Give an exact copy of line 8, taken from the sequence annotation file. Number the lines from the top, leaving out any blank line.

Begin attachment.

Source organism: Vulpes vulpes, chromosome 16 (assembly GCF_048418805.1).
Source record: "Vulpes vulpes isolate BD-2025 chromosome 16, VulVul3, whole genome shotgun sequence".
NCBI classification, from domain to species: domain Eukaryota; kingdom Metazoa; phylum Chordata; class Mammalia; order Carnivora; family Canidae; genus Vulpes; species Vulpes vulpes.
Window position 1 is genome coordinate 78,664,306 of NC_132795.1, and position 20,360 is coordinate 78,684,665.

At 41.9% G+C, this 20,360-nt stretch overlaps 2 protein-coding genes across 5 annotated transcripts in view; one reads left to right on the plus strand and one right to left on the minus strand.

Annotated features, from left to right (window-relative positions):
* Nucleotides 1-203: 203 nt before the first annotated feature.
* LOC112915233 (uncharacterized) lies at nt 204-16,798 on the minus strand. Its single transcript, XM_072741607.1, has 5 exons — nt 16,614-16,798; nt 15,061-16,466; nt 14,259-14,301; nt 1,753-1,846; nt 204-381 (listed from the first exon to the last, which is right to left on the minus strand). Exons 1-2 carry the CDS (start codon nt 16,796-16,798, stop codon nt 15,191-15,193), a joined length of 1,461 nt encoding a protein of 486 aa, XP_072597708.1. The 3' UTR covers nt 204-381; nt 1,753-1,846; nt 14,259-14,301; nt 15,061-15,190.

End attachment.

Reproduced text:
* LOC112915233 (uncharacterized) lies at nt 204-16,798 on the minus strand. Its single transcript, XM_072741607.1, has 5 exons — nt 16,614-16,798; nt 15,061-16,466; nt 14,259-14,301; nt 1,753-1,846; nt 204-381 (listed from the first exon to the last, which is right to left on the minus strand). Exons 1-2 carry the CDS (start codon nt 16,796-16,798, stop codon nt 15,191-15,193), a joined length of 1,461 nt encoding a protein of 486 aa, XP_072597708.1. The 3' UTR covers nt 204-381; nt 1,753-1,846; nt 14,259-14,301; nt 15,061-15,190.